Saturday, 15 February 2014

How is my reading?

Dear all,

This is a tricky one for me to answer. I’m not reading enough, I can say that for a start but I’m not totally unhappy. I am reading something every day and as someone who always finds fault in the amount of work I do anyway, I can admit that although it isn’t enough, it’s going okay. I’m finding it difficult to maintain concentration for a few reasons.

The apartment’s lobby (1)
The first being that as much as I enjoy reading (and rediscovering the enjoyment of it) I am really putting pressure on myself to write and it’s not easy to switch off for a good length of time. I find that as soon as I have made myself comfortable and found my page, my mind plays the ever-ready guilt trip card and I doubt myself about whether this is time well spent. Then after a few minutes of internal wrangles and battles I convince myself that yes, it is time very well spent and that aside from the enjoyment of it, I am learning a lot too…but I have to re-answer that and re-assure myself every ten minutes so settling down to read is harder than before.
Something to remind me I should be studying…something to remind me of what the word ‘research’ means…something to remind me of home…and something to remind me that I have no idea what I am doing and just bow down in front of the master.

Another reason is that as soon as I do settle and get through a few pages or a chapter, I have the urge to write! You may not think that is a bad thing and it’s not really, but it is difficult to make any progress with the books I am reading and in turn I don’t take as much from the writers as I should if I absorbed more of their style and technique. It’s a fantastic inspiration however, I really get excited about creating something as it seems every time I have a protracted period of non-reading I forget how beautiful it is to read, how pleasurable it is, how enlightening it is, how invigorating. So I get this rush of amazement that I am so lucky to be able to enjoy this moment, I guess it is the call of creativity or the pleasure of ‘making something up’! How wonderful it is to get past the age of a child and be comfortable sitting down and making up stories. So again, it’s not a bad thing, it is just that it causes a lot of stop and starting.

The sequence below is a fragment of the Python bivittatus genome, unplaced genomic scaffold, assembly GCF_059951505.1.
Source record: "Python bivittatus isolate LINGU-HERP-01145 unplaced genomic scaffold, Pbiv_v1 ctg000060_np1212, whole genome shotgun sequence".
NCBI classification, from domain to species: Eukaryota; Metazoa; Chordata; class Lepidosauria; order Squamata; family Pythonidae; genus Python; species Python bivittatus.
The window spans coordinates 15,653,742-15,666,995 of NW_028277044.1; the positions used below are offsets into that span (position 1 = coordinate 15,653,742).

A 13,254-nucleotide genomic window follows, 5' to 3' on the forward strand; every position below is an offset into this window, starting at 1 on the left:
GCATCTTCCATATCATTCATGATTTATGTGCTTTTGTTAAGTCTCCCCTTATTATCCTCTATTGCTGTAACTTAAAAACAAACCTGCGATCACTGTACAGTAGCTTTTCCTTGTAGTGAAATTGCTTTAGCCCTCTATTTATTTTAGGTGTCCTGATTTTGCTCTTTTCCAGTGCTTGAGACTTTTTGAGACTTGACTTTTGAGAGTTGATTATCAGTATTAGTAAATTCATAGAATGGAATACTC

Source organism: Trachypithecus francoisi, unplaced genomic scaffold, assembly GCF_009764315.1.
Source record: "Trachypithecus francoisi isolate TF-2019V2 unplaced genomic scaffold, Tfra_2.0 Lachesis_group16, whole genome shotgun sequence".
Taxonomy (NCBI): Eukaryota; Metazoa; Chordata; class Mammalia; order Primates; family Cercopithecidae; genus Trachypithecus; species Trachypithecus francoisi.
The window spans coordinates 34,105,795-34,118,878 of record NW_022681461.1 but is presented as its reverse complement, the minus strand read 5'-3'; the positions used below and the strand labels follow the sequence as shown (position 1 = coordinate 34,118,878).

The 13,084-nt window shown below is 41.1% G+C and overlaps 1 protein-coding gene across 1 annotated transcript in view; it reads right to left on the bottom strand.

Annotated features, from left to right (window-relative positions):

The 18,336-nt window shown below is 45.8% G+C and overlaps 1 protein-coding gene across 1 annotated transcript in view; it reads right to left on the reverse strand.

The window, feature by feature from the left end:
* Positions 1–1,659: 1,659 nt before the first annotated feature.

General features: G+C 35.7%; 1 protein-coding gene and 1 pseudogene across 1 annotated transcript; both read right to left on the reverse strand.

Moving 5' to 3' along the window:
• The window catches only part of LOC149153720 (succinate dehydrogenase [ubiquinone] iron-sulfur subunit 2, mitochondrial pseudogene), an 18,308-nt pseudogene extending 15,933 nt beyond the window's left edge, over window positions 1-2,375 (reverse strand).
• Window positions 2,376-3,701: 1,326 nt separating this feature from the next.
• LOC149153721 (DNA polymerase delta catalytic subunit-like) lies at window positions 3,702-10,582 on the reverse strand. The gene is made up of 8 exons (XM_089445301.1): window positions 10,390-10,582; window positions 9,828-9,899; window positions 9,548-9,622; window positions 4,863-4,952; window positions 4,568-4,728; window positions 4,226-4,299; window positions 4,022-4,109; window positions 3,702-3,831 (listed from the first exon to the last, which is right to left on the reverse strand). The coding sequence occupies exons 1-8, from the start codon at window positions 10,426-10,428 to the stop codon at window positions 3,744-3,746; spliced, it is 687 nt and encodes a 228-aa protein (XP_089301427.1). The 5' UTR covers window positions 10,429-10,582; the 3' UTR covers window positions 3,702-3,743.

There is a strange emotion that arises when you read and you have half an eye on writing yourself. I find myself getting awestruck and emboldened simultaneously. The awestruck part comes when you read prose that is so beautifully composed that it is exactly the same feeling you get when you look at powerful art or listen to the music you love. You are moved and touched but also because you are thinking of writing yourself, you are in awe of the writer. You understand why they have the position they have either in the pantheon of the classics or contemporary fame. They are simply great at what they do, possibly untouchable or a genius in your eyes. You can’t imagine creating something as good or even attempting to try. You sit back, or lay down or whatever it is you do when you read (there are some strange types out there…) and allow yourself to be immersed in the skill and beauty of the writer, and that in itself is a huge inspiration to write. However, there is another pull, another calling, another message that comes through. You can do that. I can do that. You start reading and your brain is telling you that you are capable of doing this too. Outside of the 5% of unreachable ‘geniuses’ you read a lot of ‘good’ stuff that seems within your grasp if only you try hard enough and long enough. If you have ever thought this about any art form, any hobby, any sport, anything that you have seen on television, heard on the radio or whatever it may be, you get the sense that hard work can pay off…so just bloody well work hard! You feel relived that you don’t have to be a genius that is somehow blessed from birth with a magical ability delivered from a more highly evolved species of human. So there is a wonderful conflict going on inside you, a test, asking you to both submit to the craft of incredibly talented people you have never met and never will, and to rise to the challenge yourself and try and become the person that other people will enjoy reading and may someday in turn inspire and motivate people. That is why after a few pages of reading I find I want to write but I am both scared by the challenge and irresistibly drawn to it.